Often in the last few years I’ve been involved in conversations where “young” has been extolled as the most virtuous and sought-after quality for a group, project or organization. This is often said in a group that includes me and two or three other people who do not fit the very quality of “young” that is being sought. As best I can tell, we are supposed to be flattered that we are “included” in the young discussion and have no concerns that when we’re not present the things that are being said about other people over 30 who are not currently present are not being 20130117-033wsaid about us when we’re not around. You’ll forgive me if I’m skeptical of that.

I believe age to be no more an indication of the quality of someone’s character and worth than their skin color. I have grown incredibly weary of this infatuation with only wanting the input of the “young,” however that is defined.

My reaction these days is to simply walk away from whatever project it is. It’s the same mentality as a racist would exhibit – being judged on an arbitrary factor that has no real bearing on how valid a person’s input is. I’m not comfortable with that. At all.

You’re essentially telling me that my ideas and my input are not welcome because I’m over 30 or whatever cut-off you’ve set for “young.” And when you, yourself, reach 30 or 40 or 50 or whatever it is, will you then step aside because your ideas are no longer valid? That is the question I can never seem to get a real answer to. That’s when it’s mentioned that anyone is welcome to the group. Of course, that’s not really true for groups that have an age cutoff until it applies to their members who have reached that age cutoff.

This “young” conversation happened on Thursday, Friday and Saturday of this week in different groups about different topics, although there was some overlap. On two of those days, I was taken aback by the public berating of people who were not in attendance and deemed to be not “young” and therefore not valid. Goodness knows I’ve been guilty of that from frustration before, too. And this situation offers much opportunity for frustration, including from me, too. But, I hope I remember how unflattering it is the next time a situation arises when I’m tempted to air my grievances in a public setting. My frustrations in one of these cases has nothing to do with age, and I bit my lip to keep from sharing. It would have been cathartic, to say the least. But I’m not sure it would have served any real purpose.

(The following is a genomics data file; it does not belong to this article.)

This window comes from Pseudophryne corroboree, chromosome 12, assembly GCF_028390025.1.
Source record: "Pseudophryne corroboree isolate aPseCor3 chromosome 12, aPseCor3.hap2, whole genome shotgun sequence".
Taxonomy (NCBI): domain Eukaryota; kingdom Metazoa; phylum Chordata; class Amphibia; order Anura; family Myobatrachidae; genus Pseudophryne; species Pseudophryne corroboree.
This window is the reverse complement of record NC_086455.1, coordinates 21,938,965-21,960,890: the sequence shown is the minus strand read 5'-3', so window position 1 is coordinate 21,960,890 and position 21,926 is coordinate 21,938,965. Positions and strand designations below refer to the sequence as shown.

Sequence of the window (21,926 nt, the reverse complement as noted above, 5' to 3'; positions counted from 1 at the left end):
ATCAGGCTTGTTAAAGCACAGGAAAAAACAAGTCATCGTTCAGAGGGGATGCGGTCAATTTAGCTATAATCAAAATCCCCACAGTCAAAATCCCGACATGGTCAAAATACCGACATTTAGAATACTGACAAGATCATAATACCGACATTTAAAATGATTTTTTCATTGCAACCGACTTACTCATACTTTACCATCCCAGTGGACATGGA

It caused me to reflect on each of these circumstances, and I realized that in every case the things that have been created, that are thriving, that are inspiring people to want “young” people involved – all of them were created by people over 40 – most by people over 50. None of the “young” people who are so desperately sought have created a meaningful product. Some have done it in conjunction with someone else with more age and connections, but none by themselves. Forgive me for being results oriented, but what is the point, then? Why not just seek people who are inspired and passionate and enthusiastic regardless of their age? What is “young” bringing to the finished product? I contend it’s not “young” that’s bringing anything of value, but it’s the character and passion of the person who may or may not be “young.”

I’m afraid that most of what I have heard in the last few days were complaints about young people not being involved in the things created by others. And, yet, the last time I was involved on the board of one of these organizations and a “young” person was added to the board she was downright rude to the director and the rest of the board in trying to push through her ideas, many of which had gaping holes of logic in them. When it was suggested we investigate possibilities of some of her thoughts, she threw a little hissy fit and stormed out. I was not impressed. She was well-respected locally for being a “young” go-getter. Sorry, but this is not the way to get things done.